You also mentioned value quite often in your rebuttal. Specifically, you mentioned sleeping and being in a coma. You neglected to mention that you can move and function in your sleep, and your dreams are a result of your unconcsious mind. But when you're in a coma.. well, we'll get to that in Euthanisia, won't we?
And when talking about development, we aren't talking about deeper voices, starting your period, or any other miniscule development you would see between a 14 and 15 year old. We are talking about the capabilities to survive independantly, well... at least breathing independantly, showing consciousness.

The baby is a human, my opponent argues.
Simply put. yes it is. That does not qualify it to live if the mother does not want it to. That does not qualify it to live if it is a second daughter in China or other Asian cultures. You see, yes, the baby is a human being, but that does not automatically give it rights, especially rights over the mother. The mother is the host for this fetus, the mother has all authority over her own body and whatever may be inside of it.

My opponent argues that teenagers were being irresponsible and deserve to give the baby life for their actions.
1. Will you please talk about other women that have unplanned pregnancies. I am sure that teenage pregnancies do not add up to the 3.35 million unplanned pregnancies.
2. We are always told to face the consequences of our actions, and that seems to be your route. But, realize that getting an abortion IS facing the conequences of our actions. It may not be the route that "Pro-Lifers" want, but it isn't anyone's choice but the mothers.
We cannot force the mother to keep the baby solely becaue she consented to having sex. Why would you force them to keep the baby if they used contraceptives, like the other 62% of women in the US, to prevent the baby? It is clear that they are using contraceptives for either STDs or baby prevention. This would be like if someone knocked on your door and gave you their child. You didn't consent to the child, but it was given to you, so let's force you to deal with it for nine months or so.

My opponent argued that Euthanasia was acceptable but stands that Abortion is not.
See, this is relevant. If life was that important, why would you end it, even if it looked more appealing. By this, you find it more acceptable to kill someone that has developed, but you would rather save the fetus. And why? Because of pain? Because the woman doesn't feel pain in the nine months that she is pregnant? So we can directly take the pain from someone's life by killing them, but we cannot directly take the pain out of the other's by terminating the pregnancy?

Opponent argues that we can kill things with less value than us.
I'm assuming, by us, you mean humans? If so, I don't want to be valued with the unruly authoritarians our past has experienced. If you want to talk value, let us talk value. Let us take the value from the woman, her rights, and her body and give it to the developing, dependant body of the fetus. Without the woman, the fetus cannot live, not the other way around. So, it would be logical to say that the woman holds more value than the fetus. At least in relation to the fetus.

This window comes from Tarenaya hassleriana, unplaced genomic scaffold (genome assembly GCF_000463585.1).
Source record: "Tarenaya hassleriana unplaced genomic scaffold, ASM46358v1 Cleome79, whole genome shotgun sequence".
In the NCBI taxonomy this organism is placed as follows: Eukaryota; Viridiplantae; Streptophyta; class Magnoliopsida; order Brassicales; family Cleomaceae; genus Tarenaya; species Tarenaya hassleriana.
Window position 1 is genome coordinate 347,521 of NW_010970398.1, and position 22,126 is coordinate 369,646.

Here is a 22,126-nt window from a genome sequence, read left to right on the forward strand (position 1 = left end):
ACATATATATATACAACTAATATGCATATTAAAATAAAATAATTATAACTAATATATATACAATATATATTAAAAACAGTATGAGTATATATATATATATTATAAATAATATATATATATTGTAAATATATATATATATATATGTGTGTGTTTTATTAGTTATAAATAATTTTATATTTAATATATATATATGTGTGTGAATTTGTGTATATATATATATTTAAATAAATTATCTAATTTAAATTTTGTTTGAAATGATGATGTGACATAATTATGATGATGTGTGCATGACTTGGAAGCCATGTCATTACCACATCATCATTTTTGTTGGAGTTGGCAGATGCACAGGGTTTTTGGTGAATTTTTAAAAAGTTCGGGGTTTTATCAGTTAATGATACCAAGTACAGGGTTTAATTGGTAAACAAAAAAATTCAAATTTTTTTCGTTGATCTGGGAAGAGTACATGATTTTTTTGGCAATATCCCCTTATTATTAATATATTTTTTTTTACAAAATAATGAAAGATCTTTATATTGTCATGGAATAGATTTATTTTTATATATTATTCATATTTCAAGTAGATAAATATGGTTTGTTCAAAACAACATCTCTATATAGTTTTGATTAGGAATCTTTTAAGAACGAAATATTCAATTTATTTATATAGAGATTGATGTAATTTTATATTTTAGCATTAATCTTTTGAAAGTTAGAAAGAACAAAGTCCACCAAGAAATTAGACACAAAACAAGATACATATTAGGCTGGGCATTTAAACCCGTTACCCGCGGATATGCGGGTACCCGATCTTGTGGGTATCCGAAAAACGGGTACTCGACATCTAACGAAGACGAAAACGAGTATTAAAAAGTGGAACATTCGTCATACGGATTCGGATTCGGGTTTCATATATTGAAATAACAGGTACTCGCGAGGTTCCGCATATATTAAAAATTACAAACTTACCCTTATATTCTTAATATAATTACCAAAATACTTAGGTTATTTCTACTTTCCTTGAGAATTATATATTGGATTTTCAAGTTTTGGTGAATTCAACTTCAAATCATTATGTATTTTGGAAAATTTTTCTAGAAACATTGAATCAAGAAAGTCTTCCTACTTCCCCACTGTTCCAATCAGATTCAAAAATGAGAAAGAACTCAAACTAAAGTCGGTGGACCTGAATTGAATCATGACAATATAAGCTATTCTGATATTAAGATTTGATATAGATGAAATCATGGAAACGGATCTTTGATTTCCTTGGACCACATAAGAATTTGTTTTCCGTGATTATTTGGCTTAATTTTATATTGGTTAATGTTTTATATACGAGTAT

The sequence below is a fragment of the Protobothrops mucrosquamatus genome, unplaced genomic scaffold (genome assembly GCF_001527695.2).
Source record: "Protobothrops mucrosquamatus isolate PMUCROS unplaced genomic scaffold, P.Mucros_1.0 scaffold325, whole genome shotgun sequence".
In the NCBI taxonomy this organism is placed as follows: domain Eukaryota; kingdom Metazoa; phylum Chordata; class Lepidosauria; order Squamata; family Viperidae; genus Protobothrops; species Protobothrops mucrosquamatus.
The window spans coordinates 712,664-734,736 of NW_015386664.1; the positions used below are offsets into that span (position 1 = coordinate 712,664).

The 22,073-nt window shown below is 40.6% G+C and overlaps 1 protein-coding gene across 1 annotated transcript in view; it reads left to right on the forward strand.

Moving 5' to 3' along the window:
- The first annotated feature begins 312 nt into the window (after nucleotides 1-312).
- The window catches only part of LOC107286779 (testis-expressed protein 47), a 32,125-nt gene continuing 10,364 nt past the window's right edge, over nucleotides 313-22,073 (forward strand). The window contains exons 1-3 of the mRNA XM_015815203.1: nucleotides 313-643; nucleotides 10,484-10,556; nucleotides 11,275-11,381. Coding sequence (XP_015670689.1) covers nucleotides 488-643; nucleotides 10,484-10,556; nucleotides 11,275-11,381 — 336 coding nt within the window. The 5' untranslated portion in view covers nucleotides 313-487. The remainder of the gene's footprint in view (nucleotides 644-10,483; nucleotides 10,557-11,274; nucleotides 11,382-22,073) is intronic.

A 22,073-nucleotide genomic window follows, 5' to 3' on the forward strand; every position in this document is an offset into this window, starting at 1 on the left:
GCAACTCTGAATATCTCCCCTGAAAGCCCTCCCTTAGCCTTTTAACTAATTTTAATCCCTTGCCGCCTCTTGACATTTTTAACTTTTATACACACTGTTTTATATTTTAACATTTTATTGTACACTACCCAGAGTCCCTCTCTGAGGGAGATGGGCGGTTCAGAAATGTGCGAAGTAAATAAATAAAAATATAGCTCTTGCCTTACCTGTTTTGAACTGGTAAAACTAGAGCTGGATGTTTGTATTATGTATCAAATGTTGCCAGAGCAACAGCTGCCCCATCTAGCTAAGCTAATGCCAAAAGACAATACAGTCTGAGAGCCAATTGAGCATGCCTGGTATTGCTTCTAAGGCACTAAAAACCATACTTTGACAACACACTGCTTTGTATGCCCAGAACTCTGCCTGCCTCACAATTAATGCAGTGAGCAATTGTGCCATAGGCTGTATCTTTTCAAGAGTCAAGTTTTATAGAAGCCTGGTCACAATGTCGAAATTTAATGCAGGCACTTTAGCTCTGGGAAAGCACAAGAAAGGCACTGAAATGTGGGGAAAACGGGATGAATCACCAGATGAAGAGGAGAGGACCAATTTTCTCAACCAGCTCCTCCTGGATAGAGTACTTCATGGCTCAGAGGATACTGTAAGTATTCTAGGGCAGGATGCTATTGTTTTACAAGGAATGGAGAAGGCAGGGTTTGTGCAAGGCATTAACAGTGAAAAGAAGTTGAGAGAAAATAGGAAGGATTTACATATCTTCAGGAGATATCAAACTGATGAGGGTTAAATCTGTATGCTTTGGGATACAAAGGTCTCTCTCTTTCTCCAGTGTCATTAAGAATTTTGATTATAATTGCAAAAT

Debate Round No. 2
rugbypro5

Pro

We've established 2 things: 1) That the fetus is alive. 2) The fetus is human. So if the fetus is a living human, why do you still say it doesn't have the right to remain alive? You ask, "What separates a fetus from a pig, then? I guess that the fetus is less developed and human..." The answer is quite simple: the pig is a pig, the human is a human. We humans have an innate sense that humans are more valuable than other animals, therefore we kill pigs and chicken and cows.Then you say "... but women do not have the right to "kill" what she has carried, the thing that is using her resources to live, not their own." Are you proposing simply because you use the resources of others that they have the power to decide whether you live or die? You also said that "When they're born, they can sufficiently live independantly, obviously needing to be fed and washed by its parents." What you are saying here is that once the baby moves 8 inches down the birth canal, it is all of a sudden independent, and therefore has enough value to be kept alive. First, it is very far from being independent: you can't leave a baby alone without it dying. But anyways, the fact that the baby is born shouldn't give it new value, it was a simple move from one place to another. If moving life different places changes it's value, then you would gain or lose value based on your movement from work to home, school to work, kitchen to bed etc. We all know that's not how it works. Humans do not derive their value from their location.